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I use a pipe to read the output of a function by passing it a file descriptor. To read the output asynchronously I setup the "read" end of the pipe in ASYNC NON BLOCKING mode and I configure an IO handler using SIGACTION. My code looks like the following:

struct sigaction io_act;
struct sigaction io_act_old;
sigset_t block_mask;

/* create the pipe */    
pipe (pipe_fd);

/* set the reading end of pipe in ASYNC mode */
fcntl (pipe_fd[0], F_SETOWN, getpid());
fcntl (pipe_fd[0], F_SETFL, O_ASYNC | O_NONBLOCK);

/* add an I/O handler for SIGIO */
sigemptyset (&block_mask);
io_act.sa_handler = sigio_handler;
io_act.sa_mask = block_mask;
io_act.sa_flags = SA_RESTART;
sigaction (SIGIO, &io_act, &io_act_old);

/* executing the function that generate output in given FILEDES */
my_generate_output (pipe_fd[1]);


/* this sleep should not be needed (subject of question) */
close (pipe_fd[0]);

/* restore previous signal handler */
sigaction (SIGIO, &io_act_old, NULL);

The problem is that if I omit the sleep function call I can close the pipe and disable the SIGIO handler before the output is completed. The consequence is that the application abort due to an unhandled SIGIO signal (message "I/O possible").

How can I make sure that all the output have been read from the pipe before disabling the SIGIO handler ?

share|improve this question
Is the output to the pipe generated in a separate process or thread? – Joachim Pileborg Nov 22 '11 at 14:32
I'm not entirely sure about this, but can't you F_SETOWN to 0 to prevent the signal? – Hasturkun Nov 22 '11 at 15:06
Does aio_suspend() not give you what you want? – William Pursell Nov 22 '11 at 21:11
up vote 0 down vote accepted

To get the number of readable bytes, you might use the ioctl FIONREAD, which is not very portable. See this question as a contrived example.

You can also test availability of things to read with poll, select and friends.

And the end-of-file condition is reported with read returning 0 as count.


according to read(2) syscall man page, read fails with errno ==:

          The  file  descriptor  fd refers to a socket and has been marked
          nonblocking   (O_NONBLOCK),   and   the   read   would    block.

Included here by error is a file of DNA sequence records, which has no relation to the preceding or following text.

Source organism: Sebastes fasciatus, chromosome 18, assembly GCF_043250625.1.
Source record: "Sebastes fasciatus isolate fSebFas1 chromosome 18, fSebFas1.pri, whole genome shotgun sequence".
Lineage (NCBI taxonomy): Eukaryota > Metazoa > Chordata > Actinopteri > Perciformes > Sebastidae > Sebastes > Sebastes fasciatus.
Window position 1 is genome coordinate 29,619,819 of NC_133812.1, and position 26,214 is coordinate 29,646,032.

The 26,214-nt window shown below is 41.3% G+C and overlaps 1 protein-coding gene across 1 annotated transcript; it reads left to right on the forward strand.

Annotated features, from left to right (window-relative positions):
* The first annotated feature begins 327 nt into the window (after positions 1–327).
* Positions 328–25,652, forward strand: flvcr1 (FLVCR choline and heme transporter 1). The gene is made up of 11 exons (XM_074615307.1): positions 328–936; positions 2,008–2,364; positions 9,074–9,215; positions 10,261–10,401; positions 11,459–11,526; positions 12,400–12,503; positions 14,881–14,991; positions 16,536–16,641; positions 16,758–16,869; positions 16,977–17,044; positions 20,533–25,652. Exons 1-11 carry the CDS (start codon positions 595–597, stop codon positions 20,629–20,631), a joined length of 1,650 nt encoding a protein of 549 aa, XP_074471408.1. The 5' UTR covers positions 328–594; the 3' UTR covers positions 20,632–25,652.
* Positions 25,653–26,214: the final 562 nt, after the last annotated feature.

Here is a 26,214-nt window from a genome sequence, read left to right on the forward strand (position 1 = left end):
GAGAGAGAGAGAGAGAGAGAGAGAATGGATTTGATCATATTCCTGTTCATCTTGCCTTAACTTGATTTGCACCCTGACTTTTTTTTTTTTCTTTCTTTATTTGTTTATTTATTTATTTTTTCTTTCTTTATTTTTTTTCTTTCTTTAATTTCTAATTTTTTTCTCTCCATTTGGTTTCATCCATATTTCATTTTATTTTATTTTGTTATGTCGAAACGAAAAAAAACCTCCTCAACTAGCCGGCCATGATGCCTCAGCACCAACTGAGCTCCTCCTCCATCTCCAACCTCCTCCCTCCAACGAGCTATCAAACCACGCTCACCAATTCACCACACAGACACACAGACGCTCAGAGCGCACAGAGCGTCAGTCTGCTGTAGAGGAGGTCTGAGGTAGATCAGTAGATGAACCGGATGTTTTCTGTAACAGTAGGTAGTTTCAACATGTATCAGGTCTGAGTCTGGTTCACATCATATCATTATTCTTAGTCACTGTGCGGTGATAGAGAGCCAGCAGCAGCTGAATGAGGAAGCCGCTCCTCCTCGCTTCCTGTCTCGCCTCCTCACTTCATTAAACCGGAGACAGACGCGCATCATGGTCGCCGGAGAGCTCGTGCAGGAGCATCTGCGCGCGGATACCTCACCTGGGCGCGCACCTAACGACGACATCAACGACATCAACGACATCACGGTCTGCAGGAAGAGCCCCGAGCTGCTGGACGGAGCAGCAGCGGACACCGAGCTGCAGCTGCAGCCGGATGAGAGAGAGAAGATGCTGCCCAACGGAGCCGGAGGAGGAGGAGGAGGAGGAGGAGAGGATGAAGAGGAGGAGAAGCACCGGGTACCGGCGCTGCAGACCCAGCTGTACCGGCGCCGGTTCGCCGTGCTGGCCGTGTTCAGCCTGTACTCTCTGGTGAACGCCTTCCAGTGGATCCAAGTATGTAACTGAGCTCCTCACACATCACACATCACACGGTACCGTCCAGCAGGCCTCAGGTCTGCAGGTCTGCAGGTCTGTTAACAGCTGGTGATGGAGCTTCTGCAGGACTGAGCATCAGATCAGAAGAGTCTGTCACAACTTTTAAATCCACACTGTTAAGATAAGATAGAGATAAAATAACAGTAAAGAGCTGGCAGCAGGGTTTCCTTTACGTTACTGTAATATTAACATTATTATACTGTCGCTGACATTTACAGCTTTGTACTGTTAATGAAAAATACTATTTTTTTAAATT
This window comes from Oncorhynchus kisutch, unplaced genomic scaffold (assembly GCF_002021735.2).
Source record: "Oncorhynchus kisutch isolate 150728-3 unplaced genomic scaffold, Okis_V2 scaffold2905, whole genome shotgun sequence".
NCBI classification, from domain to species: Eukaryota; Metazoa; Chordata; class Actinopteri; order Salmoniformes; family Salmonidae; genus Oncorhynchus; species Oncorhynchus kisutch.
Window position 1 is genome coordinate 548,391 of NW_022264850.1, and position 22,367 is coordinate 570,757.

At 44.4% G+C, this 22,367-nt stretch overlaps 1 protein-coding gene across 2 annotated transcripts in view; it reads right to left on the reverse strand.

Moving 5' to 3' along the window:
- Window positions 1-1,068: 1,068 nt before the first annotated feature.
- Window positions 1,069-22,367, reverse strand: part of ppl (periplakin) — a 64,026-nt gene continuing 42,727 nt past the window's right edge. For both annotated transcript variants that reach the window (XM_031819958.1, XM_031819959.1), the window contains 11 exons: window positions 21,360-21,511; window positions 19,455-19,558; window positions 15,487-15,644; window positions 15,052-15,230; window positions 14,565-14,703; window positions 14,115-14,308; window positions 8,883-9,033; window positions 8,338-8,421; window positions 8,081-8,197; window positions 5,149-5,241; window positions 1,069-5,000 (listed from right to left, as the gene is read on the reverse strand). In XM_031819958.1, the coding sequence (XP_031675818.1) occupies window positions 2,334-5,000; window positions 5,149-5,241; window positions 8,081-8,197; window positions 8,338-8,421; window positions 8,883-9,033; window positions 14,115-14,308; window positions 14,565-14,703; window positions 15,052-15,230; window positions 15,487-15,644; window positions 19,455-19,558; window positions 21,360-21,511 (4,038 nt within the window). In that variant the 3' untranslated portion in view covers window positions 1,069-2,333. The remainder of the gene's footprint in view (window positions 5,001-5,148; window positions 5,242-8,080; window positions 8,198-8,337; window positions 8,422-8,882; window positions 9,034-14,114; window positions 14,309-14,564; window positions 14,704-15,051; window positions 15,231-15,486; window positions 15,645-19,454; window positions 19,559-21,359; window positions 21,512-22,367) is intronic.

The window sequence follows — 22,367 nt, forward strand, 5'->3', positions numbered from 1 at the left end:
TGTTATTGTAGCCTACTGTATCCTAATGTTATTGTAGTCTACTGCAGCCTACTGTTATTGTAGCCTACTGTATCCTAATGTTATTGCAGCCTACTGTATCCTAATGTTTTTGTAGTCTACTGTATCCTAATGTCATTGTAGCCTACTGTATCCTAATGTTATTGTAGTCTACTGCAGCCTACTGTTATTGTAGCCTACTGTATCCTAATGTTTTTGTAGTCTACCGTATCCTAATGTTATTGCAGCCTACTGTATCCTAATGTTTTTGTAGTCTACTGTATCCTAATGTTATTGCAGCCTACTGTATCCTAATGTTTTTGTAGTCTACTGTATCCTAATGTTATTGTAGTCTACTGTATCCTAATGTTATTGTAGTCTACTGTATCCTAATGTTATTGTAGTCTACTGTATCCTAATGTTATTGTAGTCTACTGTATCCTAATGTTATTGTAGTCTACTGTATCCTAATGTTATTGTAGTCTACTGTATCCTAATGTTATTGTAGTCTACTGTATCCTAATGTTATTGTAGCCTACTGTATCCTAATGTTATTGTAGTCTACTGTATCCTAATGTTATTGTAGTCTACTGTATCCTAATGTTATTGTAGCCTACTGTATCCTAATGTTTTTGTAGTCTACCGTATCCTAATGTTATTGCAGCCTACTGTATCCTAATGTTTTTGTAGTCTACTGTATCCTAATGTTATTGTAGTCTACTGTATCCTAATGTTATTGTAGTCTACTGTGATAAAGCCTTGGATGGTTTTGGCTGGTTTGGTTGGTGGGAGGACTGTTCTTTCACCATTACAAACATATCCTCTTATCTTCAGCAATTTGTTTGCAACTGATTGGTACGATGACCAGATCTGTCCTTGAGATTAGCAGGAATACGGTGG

POSIX.1-2001  allows  either error to be returned for this case,
          and does not require these constants to have the same value,  so
          a portable application should check for both possibilities.
share|improve this answer
This won't work. His file descriptors are set to non-blocking, meaning there's no way to differentiate between EOF and nothing to read at this moment. Also, poll and select won't block on a non-blocking file descriptor. – proc-self-maps Nov 22 '11 at 14:43
nothing available to read gives -1 from read with EWOULDBLOCK, but EOF gives 0 from read. And poll or select won't report as readable a non-blocking pipe or socket without available data (I did try a couple of years ago). – Basile Starynkevitch Nov 22 '11 at 14:47
ioctl with FIONREAD seems to be fine, thanks. I cannot use the "read" method because I cannot consume output. I don't know about poll, I'm not familiar with it, I will study the man page :-) – Francesco Nov 22 '11 at 15:17
poll or select (& friends) are tremendously useful with non blocking reads. You really can't avoid using them! – Basile Starynkevitch Nov 22 '11 at 15:19

I believe you cannot know if there will ever be more data in the pipe. So, if you control the process which is writing in to the pipe, you'll need to write an agreed-upon "END-OF-DATA" special sequence of bytes so that the reader knows when to stop.

share|improve this answer
There is no way to "flush" the pipe ? After all I know that the function that generate output have terminated. – Francesco Nov 22 '11 at 14:30
Calling poll (or perhaps ioctl FIONREAD) or select to test that something is readable is always possible. And the end-of-file condition is reported by read (as a 0 byte count) – Basile Starynkevitch Nov 22 '11 at 14:39
Well, according to pipe(7), if all file descriptors for the write end have been closed, read() will see EOF and return 0. But, since your read() calls are nonblocking, I think there's no way to differentiate between EOF and no data available at the moment. – proc-self-maps Nov 22 '11 at 14:39
@BasileStarynkevitch: read will also return 0 if there's no data at the moment for a nonblocking file descriptor. – proc-self-maps Nov 22 '11 at 14:43
This is not what the read man page says. See citation in edited answer. Pipes are practically like socketpairs so behave in that respect as sockets. – Basile Starynkevitch Nov 22 '11 at 14:54

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